Larry Decker, 77, arranged rocks into a 60 x 90 foot extraterrestrial face in his Rosmoland, California backyard "in hopes of inviting aliens" to pay him a visit. He's also installed cameras to film them when they do land.
"Aliens watch everything we do," Decker told ABC News today. "My idea was to build this thing big enough to be seen from up there, and hopefully, they'll decide to come down and check it out."
"Wouldn't it be nice to go to the porch swing and have a nice chat?" he added. "So hopefully this face will trick them to come, so we can shake hands and talk." Read the rest
The CIA (the funniest guys ever!) is now taking a humorous approach to its UFO files, releasing reams of info and inviting people to play Agent Mulder for a day. It’s a clever PR move to head off a conspiracy-mania growing out of the X Files reboot. And, actually, it’s a good public service: The CIA has lots of public-domain images of flying saucers, which can save time and money for artists/writers/researchers who want flying saucer and boogodie-boogodie images.
Amateur Radio Club visited the border of Area 51 and noticed some new "no drone" signage added to the classic warnings signs around the infamous US Air Force facility. I assume that policy also applies to extraterrestrial spacecraft and Alien Reproduction Vehicles. Yours anyway.
What with social media being a thing now, it's probably time to start give California a heads up when you're going to fire a giant rocket over it.
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A Navy spokesman told the San Diego Union-Tribune that the luminous object was an unarmed Trident missile that was test-fired from a submarine off the coast of Southern California.
Cmdr. Ryan Perry, of the Navy's Third Fleet, said the Trident II (D5) was launched as scheduled by an Ohio-class ballistic missile submarine in the Pacific Test Range, the Union-Tribune reported.
“Each test activity provides valuable information about our systems, thus contributing to assurance in our capabilities,” Perry said in a statement released to the newspaper.
In 1969, my friend Jacques Vallee published Passport To Magonia, the first study of how modern UFO sightings are just the latest interpretation of weird "visitation" experiences that people throughout history have experienced in different forms: angels, demons, fairies, devils, Our Lady of Fatima, and on and on. (No, Jacques doesn't think UFOs are extraterrestrials who traveled here in spaceships.) This folkloristic study of UFOs has become a Fortean classic. Recently, Jacques and co-author Chris Aubeck followed that thread further, cataloging and analyzing hundreds of reports of mysterious aerial phenomena dating back all the way to ancient Egypt through 1879. Guess what? People have seen strange lights in the sky since way before Roswell, Communion, and the X-Files. The witnesses just described them using the language and metaphors of their time, instead of calling them flying saucers or gray aliens. And this phenomena, whatever it is, influenced religion and culture in profound ways.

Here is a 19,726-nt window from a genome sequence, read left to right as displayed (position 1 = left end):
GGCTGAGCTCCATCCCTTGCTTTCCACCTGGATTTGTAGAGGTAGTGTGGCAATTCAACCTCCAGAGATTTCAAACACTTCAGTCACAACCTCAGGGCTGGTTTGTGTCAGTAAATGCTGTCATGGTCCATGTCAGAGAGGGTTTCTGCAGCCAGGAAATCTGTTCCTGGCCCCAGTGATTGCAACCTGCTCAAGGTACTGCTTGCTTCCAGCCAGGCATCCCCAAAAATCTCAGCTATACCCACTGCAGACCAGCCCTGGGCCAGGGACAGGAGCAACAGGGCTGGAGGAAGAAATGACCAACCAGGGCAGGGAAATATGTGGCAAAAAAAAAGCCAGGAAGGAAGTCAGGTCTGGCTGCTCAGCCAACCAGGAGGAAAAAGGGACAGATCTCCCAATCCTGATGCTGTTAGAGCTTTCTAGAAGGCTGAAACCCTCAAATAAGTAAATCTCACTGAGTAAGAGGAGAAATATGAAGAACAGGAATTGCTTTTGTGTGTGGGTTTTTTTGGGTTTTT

Jacques and Chris collected their latest research in the book Wonders In The Sky and have now launched an Indiegogo campaign to publish a magnificent Collector's Limited Edition! The slipcased tome features more than 100 color photos and illustrations and includes a print portfolio of rare 17th and 18th century broadsheets documenting strange celestial events, and a facsimile of a 1648 French coin depicting a "legendary shield from the sky." Only 500 of these signed, numbered copies will ever be made.
Indeed, this edition of Wonders In The Sky is an objet d'art that exemplifies why the printed page will never die. Read the rest
Ionel Talpazan, who saw a UFO as a child above his village in Romania, painted spacecraft until he died two weeks ago at 60 years old. As a young man, after escaping Romania by swimming across the Danube, he made his way to New York City in the 1980s where he sometimes lived in a cardboard box on the street. Talpazan sold his UFO paintings and sculptures on the sidewalk until an art dealer helped bring his work into galleries and museums.
"My art shows spiritual technology, something beautiful and beyond human imagination, that comes from another galaxy," Talpazan once said. "So, in relative way, this is like the God."
This mysterious humanoid figure was photographed on the red planet by the Mars Curiosity Rover. Read the rest
In the early 1990s, Harvard psychiatrist John Mack studied hundreds of people who claimed to have been abducted by aliens and wrote multiple books about his research. He invited Chris Carter to sit in on one of Mack's regression hypnosis session with a self-proclaimed abductee, an experience that Carter says informed his vision for the X-Files. Read the rest
Darren Millar, the Shadow Minister for Health and Social Services in Wales, posed three questions to Welsh economy, science and transport minister Edwina Hart about recent UFO sightings and funding research into the phenomena. A Welsh government spokesperson responded in Klingon: Read the rest
Brad Abrahams is making a documentary about a 70-year-old man named David Huggins who has had a lifetime of close encounters with extraterrestrials (including losing his virginity to one) and shares his experiences through oil paintings. Above, the trailer for "Love And Saucers: The Far Out World Of David Huggins" Read the rest
Paul Hellyer was Canada's Minister of Defense in the mid-1960s. He is now a critic of the United States' willingness to trigger an interstellar war with aliens—aliens who might give us more advanced technology if only we were less belligerent. Read the rest